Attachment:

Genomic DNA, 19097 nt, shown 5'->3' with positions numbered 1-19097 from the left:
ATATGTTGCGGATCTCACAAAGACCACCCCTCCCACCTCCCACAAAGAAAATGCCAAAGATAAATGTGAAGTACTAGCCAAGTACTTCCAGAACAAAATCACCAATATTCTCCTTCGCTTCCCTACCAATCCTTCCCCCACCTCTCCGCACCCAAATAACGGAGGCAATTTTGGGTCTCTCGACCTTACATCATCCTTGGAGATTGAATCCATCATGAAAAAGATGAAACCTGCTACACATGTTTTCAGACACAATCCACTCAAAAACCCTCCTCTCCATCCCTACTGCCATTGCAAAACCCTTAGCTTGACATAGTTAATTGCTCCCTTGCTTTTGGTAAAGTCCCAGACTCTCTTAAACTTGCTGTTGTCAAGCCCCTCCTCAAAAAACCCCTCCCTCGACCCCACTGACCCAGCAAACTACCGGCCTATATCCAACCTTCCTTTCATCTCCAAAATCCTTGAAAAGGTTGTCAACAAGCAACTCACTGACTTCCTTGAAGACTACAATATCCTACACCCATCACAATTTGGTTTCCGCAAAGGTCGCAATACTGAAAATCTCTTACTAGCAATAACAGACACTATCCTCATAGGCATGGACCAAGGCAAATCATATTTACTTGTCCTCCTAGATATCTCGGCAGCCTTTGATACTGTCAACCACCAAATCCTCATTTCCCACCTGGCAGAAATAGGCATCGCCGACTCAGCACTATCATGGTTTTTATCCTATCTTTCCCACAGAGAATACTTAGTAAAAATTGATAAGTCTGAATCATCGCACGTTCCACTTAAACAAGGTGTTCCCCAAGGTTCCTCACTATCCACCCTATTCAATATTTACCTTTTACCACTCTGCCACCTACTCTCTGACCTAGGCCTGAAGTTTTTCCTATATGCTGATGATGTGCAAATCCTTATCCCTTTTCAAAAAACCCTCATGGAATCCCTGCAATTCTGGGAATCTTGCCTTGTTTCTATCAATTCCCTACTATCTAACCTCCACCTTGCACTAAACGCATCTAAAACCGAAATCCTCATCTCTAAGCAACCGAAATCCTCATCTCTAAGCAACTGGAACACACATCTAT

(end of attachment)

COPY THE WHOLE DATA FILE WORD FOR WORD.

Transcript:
Genomic DNA, 19097 nt, shown 5'->3' with positions numbered 1-19097 from the left:
ATATGTTGCGGATCTCACAAAGACCACCCCTCCCACCTCCCACAAAGAAAATGCCAAAGATAAATGTGAAGTACTAGCCAAGTACTTCCAGAACAAAATCACCAATATTCTCCTTCGCTTCCCTACCAATCCTTCCCCCACCTCTCCGCACCCAAATAACGGAGGCAATTTTGGGTCTCTCGACCTTACATCATCCTTGGAGATTGAATCCATCATGAAAAAGATGAAACCTGCTACACATGTTTTCAGACACAATCCACTCAAAAACCCTCCTCTCCATCCCTACTGCCATTGCAAAACCCTTAGCTTGACATAGTTAATTGCTCCCTTGCTTTTGGTAAAGTCCCAGACTCTCTTAAACTTGCTGTTGTCAAGCCCCTCCTCAAAAAACCCCTCCCTCGACCCCACTGACCCAGCAAACTACCGGCCTATATCCAACCTTCCTTTCATCTCCAAAATCCTTGAAAAGGTTGTCAACAAGCAACTCACTGACTTCCTTGAAGACTACAATATCCTACACCCATCACAATTTGGTTTCCGCAAAGGTCGCAATACTGAAAATCTCTTACTAGCAATAACAGACACTATCCTCATAGGCATGGACCAAGGCAAATCATATTTACTTGTCCTCCTAGATATCTCGGCAGCCTTTGATACTGTCAACCACCAAATCCTCATTTCCCACCTGGCAGAAATAGGCATCGCCGACTCAGCACTATCATGGTTTTTATCCTATCTTTCCCACAGAGAATACTTAGTAAAAATTGATAAGTCTGAATCATCGCACGTTCCACTTAAACAAGGTGTTCCCCAAGGTTCCTCACTATCCACCCTATTCAATATTTACCTTTTACCACTCTGCCACCTACTCTCTGACCTAGGCCTGAAGTTTTTCCTATATGCTGATGATGTGCAAATCCTTATCCCTTTTCAAAAAACCCTCATGGAATCCCTGCAATTCTGGGAATCTTGCCTTGTTTCTATCAATTCCCTACTATCTAACCTCCACCTTGCACTAAACGCATCTAAAACCGAAATCCTCATCTCTAAGCAACCGAAATCCTCATCTCTAAGCAACTGGAACACACATCTAT